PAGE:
The last few weeks have been quite busy. Time to focus on exam preparation again. Let’s start with the first objective of the second section.
This blog post covers objective 2.1 (Map business requirements to a vSphere 6.x logical design) of the VCAP6.5-DCV Design exam. It is based on the VMware Certified Advanced Professional 6.5 in Data Center Virtualization Design (3V0-624) Exam Preparation Guide (last update August 2017).
The necessary skills and abilities are documented in the exam prep guide for the older VCAP6-DCV Design exam (3V0-622). I think they also apply to the current version of the exam:
- Analyze requirements for functional and non-functional elements
- Build non-functional requirements into a specific logical design
- Translate stated business requirements into a logical design
- Incorporate the current state of a customer environment into a logical design
Let’s start with
Analyze requirements for functional and non-functional elements
Functional and non-functional elements sounds familiar. I wrote about functional and non-functional requirements in the previous objective 1.3 (Determine risks, requirements, constraints, and assumptions). When we talk about requirements, we have to differ between functional (WHAT) and non-functional (HOW) requirements. Some examples:
- Solution must comply with ISO standards
- The uptime must be at a minimum of 99,9%
- Users must be able deploy new virtual machine within 15 minutes after approval
This step is about analyzing the requirements and check if it is a functional or a non-functional element. Check this examples:
|Solution must comply with ISO standards||functional|
|The uptime must be at a minumum of 99,9%||functional|
|Existing contracts must be used for purchasing server hardware||non-functional|
|PowerShell has to be used for automation tasks||non-functional|
Remember: We have to differ between WHAT (functional) and HOW (non-functional).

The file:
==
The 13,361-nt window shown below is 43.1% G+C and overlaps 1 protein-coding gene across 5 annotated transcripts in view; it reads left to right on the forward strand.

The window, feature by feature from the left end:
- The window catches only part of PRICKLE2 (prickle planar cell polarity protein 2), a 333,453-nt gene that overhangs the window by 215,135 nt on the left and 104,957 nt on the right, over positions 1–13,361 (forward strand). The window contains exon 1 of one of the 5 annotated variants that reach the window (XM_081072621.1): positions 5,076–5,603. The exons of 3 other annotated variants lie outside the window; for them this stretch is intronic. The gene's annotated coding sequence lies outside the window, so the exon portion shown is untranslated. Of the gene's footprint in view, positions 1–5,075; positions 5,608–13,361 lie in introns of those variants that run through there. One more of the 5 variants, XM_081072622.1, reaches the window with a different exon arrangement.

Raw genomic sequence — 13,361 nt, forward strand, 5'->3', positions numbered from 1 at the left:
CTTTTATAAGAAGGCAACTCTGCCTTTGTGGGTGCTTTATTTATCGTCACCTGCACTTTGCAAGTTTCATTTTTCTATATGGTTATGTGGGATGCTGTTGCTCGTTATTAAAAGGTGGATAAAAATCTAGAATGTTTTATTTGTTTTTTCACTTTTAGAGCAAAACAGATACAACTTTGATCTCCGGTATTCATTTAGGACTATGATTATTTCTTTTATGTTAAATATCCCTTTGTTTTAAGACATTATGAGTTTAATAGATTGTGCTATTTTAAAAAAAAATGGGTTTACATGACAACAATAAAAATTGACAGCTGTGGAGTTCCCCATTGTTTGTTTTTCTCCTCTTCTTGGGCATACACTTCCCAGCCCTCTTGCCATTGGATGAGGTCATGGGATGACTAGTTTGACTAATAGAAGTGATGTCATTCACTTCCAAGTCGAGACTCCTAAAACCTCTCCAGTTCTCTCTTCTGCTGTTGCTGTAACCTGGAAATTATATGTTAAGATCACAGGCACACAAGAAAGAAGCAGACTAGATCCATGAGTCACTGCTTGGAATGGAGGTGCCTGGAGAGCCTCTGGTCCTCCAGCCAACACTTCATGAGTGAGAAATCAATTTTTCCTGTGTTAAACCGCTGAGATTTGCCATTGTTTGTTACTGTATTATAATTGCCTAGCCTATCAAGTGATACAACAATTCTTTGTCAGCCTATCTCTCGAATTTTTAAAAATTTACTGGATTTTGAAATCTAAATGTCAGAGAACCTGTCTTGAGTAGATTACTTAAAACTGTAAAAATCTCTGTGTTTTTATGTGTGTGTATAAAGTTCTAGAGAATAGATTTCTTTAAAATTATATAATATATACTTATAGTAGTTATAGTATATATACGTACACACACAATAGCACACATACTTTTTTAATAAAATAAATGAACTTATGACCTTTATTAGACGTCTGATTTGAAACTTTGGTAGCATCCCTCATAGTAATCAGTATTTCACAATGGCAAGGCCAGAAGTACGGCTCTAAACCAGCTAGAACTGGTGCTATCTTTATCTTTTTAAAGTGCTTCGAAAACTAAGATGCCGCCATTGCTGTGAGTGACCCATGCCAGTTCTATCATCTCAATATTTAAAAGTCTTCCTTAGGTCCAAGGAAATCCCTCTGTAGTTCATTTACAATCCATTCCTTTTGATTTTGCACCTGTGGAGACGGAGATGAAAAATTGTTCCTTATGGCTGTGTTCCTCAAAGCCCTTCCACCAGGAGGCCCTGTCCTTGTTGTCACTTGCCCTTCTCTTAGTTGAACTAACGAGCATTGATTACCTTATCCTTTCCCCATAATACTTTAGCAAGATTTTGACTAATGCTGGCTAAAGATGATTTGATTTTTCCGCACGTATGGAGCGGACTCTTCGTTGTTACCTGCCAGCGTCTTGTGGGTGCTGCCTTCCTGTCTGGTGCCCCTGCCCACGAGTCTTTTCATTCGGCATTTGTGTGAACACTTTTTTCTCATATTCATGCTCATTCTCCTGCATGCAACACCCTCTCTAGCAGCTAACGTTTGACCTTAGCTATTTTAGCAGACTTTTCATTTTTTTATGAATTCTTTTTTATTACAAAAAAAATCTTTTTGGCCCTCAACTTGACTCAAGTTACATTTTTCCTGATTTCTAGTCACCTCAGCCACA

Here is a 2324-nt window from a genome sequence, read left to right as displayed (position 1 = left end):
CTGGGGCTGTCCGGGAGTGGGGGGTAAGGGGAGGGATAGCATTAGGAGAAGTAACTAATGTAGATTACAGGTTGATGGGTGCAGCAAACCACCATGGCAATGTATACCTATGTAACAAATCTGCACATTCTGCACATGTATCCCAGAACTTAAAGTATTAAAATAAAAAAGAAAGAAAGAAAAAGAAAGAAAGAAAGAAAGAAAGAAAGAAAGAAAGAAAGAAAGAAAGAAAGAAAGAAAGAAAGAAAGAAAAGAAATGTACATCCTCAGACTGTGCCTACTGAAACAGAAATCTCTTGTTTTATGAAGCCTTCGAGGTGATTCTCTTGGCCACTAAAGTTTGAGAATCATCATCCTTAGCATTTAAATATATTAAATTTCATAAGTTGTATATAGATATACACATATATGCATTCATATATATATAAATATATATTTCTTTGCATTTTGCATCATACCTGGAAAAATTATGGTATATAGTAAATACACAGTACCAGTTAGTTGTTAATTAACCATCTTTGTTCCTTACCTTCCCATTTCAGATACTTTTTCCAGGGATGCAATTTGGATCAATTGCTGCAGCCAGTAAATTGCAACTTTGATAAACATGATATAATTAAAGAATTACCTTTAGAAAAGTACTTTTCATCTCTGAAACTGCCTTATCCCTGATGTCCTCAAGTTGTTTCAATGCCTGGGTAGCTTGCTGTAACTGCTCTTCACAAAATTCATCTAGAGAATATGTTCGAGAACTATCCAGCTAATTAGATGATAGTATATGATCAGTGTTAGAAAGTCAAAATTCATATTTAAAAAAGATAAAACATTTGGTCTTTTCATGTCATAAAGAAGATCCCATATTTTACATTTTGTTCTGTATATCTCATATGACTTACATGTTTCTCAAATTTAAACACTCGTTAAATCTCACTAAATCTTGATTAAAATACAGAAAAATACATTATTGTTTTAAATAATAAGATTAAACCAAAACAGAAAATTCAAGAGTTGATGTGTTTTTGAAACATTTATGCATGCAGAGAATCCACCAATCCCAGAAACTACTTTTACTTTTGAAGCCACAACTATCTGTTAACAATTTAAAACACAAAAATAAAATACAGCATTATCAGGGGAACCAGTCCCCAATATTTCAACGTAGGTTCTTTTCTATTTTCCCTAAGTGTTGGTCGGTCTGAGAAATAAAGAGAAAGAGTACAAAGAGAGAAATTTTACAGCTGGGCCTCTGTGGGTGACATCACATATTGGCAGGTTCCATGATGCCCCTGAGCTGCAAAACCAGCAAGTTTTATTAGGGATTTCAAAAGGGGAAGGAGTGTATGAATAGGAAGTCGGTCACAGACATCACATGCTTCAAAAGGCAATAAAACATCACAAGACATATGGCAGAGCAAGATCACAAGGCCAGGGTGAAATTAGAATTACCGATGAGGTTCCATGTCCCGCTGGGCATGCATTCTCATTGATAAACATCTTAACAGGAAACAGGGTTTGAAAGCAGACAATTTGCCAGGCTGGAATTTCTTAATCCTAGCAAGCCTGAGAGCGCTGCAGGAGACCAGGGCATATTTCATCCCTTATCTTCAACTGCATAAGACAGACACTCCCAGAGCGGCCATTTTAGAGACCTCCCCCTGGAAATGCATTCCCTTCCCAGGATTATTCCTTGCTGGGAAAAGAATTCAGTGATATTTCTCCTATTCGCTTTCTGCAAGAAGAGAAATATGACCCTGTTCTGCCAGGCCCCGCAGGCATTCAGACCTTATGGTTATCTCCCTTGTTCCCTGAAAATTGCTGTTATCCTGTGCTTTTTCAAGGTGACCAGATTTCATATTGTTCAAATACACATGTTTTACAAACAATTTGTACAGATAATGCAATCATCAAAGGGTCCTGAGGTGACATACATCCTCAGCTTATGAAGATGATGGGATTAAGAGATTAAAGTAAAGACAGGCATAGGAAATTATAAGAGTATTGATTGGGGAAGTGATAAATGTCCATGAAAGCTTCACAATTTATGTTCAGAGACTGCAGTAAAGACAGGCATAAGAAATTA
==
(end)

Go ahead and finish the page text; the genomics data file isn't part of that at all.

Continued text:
Build non-functional requirements into a specific logical design
A logical design is more detailed compared to the conceptual design. A conceptual design is an abstract or high level design. The logical design contains more information, is more low-level than a conceptual design. The purpose of a logical design is refine the conceptual design and add more details and information.
With the determined and categorized requirements we can start to add more details to our design, for example we can define, that server hardware will be purchased from DELL or HPE. Or that we don’t need traditional, dedicated shared storage, because the solution must be hyper-converged.
Pretty important: A requirement is a requirement, regardless how dumb it is. This is pretty important for the exam – and your job. ;)
Translate stated business requirements into a logical design
This is pretty similar to the written above. You have to take the business requirements into account. Similar to the section above, business requirements can also be categorized into functional or non-functional elements.
Incorporate the current state of a customer environment into a logical design
If your customer is not asking for a greenfield deployment, you have to take the current environment of the customer into account. The solution must fit into the current environment. Of course, this results in further requirements that have to be fulfilled.
The main aspect of this objective is to review all requirements, determine if they are functional or non-functional, and use them to create a logical design. A logical design does not contain IP addresses or VLANs. But it contains all major components and their relationships, like data flows and connections.
- Conceptual, Logical, Physical: It is Simple
- Functional vs. Non-Functional Requirements
- Conceptual Architecture Action Guide
- Systems Architecture Fundamentals – Conceptual, Logical, Physical Designs
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